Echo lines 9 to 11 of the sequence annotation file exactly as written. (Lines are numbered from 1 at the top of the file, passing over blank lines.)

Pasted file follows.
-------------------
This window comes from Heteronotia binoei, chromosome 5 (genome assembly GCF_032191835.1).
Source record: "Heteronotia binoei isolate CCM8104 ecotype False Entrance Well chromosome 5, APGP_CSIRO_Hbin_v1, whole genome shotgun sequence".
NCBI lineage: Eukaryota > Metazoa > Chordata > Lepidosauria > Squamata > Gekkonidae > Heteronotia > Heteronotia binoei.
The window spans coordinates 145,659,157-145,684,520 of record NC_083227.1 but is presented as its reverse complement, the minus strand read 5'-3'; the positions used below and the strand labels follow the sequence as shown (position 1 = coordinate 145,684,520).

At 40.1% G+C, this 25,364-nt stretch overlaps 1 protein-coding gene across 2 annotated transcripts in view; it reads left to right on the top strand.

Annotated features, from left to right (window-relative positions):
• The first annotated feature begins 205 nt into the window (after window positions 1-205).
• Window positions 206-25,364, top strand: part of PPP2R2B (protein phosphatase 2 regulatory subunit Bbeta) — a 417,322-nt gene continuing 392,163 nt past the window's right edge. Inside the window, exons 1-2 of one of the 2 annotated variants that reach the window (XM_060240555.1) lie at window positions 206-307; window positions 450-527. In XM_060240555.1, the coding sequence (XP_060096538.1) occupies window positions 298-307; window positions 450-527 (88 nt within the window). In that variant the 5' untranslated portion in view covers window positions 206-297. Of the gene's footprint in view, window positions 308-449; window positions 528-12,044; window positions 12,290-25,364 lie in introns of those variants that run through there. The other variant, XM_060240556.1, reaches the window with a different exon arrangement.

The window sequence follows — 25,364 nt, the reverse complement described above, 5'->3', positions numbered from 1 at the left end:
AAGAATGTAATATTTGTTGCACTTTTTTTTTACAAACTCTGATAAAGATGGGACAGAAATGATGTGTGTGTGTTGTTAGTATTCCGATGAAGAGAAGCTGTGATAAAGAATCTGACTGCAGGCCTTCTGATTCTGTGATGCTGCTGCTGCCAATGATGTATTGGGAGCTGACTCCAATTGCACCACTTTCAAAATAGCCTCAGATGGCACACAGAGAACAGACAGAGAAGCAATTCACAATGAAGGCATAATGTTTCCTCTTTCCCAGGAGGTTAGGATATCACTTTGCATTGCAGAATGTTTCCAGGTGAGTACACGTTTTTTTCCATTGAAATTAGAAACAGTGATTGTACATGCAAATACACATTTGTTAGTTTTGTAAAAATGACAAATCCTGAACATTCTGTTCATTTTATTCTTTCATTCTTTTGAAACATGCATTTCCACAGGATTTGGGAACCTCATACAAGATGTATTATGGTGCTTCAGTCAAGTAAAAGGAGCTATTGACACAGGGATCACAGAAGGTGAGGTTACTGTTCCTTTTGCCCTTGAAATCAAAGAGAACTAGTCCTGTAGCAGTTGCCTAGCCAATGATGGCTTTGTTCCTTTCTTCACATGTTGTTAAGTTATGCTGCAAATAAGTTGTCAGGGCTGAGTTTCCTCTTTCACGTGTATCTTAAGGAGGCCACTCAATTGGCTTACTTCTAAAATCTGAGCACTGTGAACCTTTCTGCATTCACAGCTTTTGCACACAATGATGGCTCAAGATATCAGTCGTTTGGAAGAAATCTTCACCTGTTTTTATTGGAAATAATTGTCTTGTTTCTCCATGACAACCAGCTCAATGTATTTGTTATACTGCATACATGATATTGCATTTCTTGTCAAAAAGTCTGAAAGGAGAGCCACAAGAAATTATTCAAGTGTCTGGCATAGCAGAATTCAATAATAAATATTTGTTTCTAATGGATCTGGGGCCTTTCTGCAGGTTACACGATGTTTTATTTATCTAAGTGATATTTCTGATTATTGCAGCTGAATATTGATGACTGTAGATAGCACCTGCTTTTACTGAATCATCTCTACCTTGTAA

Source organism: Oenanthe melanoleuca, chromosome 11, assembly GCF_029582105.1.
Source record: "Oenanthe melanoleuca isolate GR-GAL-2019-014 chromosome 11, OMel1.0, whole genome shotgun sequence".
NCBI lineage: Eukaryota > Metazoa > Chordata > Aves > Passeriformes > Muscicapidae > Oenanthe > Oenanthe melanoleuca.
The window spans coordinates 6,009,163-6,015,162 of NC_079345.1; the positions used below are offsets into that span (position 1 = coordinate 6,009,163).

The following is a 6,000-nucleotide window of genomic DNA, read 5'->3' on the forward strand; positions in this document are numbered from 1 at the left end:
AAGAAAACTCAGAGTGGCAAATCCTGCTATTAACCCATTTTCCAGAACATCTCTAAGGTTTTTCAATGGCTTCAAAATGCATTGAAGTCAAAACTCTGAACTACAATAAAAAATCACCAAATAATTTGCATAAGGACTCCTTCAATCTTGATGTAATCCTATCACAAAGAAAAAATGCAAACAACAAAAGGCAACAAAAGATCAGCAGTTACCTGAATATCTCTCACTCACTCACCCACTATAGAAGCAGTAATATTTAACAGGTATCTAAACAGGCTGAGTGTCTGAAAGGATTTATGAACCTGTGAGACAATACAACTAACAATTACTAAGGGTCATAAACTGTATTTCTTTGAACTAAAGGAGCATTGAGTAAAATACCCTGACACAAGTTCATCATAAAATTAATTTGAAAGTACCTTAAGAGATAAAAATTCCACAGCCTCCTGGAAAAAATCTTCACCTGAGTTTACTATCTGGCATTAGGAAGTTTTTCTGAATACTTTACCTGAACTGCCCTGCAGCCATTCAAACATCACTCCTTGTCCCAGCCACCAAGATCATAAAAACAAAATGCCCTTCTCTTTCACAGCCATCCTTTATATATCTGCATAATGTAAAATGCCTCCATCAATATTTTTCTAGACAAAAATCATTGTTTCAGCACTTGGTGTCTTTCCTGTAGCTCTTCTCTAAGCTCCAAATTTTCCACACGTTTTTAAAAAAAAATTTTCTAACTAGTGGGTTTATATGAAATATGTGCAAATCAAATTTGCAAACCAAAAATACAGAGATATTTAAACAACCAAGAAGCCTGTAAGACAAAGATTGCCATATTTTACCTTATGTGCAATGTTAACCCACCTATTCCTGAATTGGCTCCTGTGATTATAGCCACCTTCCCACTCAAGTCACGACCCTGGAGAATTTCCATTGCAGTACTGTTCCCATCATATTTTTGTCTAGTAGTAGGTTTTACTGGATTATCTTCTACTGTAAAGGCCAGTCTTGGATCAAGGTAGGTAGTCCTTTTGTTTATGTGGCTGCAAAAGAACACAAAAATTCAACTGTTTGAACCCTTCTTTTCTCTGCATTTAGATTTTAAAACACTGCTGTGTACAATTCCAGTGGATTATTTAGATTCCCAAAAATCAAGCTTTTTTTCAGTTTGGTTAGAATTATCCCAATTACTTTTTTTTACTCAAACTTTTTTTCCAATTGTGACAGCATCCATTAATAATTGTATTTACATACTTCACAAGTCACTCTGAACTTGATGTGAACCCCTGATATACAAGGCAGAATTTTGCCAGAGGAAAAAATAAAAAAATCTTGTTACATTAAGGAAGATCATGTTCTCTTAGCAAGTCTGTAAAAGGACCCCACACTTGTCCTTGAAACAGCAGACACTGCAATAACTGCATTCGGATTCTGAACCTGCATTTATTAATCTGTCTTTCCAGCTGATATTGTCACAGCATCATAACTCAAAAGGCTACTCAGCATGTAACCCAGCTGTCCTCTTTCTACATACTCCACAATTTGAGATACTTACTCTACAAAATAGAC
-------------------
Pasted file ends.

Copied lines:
The window sequence follows — 25,364 nt, the reverse complement described above, 5'->3', positions numbered from 1 at the left end:
AAGAATGTAATATTTGTTGCACTTTTTTTTTACAAACTCTGATAAAGATGGGACAGAAATGATGTGTGTGTGTTGTTAGTATTCCGATGAAGAGAAGCTGTGATAAAGAATCTGACTGCAGGCCTTCTGATTCTGTGATGCTGCTGCTGCCAATGATGTATTGGGAGCTGACTCCAATTGCACCACTTTCAAAATAGCCTCAGATGGCACACAGAGAACAGACAGAGAAGCAATTCACAATGAAGGCATAATGTTTCCTCTTTCCCAGGAGGTTAGGATATCACTTTGCATTGCAGAATGTTTCCAGGTGAGTACACGTTTTTTTCCATTGAAATTAGAAACAGTGATTGTACATGCAAATACACATTTGTTAGTTTTGTAAAAATGACAAATCCTGAACATTCTGTTCATTTTATTCTTTCATTCTTTTGAAACATGCATTTCCACAGGATTTGGGAACCTCATACAAGATGTATTATGGTGCTTCAGTCAAGTAAAAGGAGCTATTGACACAGGGATCACAGAAGGTGAGGTTACTGTTCCTTTTGCCCTTGAAATCAAAGAGAACTAGTCCTGTAGCAGTTGCCTAGCCAATGATGGCTTTGTTCCTTTCTTCACATGTTGTTAAGTTATGCTGCAAATAAGTTGTCAGGGCTGAGTTTCCTCTTTCACGTGTATCTTAAGGAGGCCACTCAATTGGCTTACTTCTAAAATCTGAGCACTGTGAACCTTTCTGCATTCACAGCTTTTGCACACAATGATGGCTCAAGATATCAGTCGTTTGGAAGAAATCTTCACCTGTTTTTATTGGAAATAATTGTCTTGTTTCTCCATGACAACCAGCTCAATGTATTTGTTATACTGCATACATGATATTGCATTTCTTGTCAAAAAGTCTGAAAGGAGAGCCACAAGAAATTATTCAAGTGTCTGGCATAGCAGAATTCAATAATAAATATTTGTTTCTAATGGATCTGGGGCCTTTCTGCAGGTTACACGATGTTTTATTTATCTAAGTGATATTTCTGATTATTGCAGCTGAATATTGATGACTGTAGATAGCACCTGCTTTTACTGAATCATCTCTACCTTGTAA

Source organism: Oenanthe melanoleuca, chromosome 11, assembly GCF_029582105.1.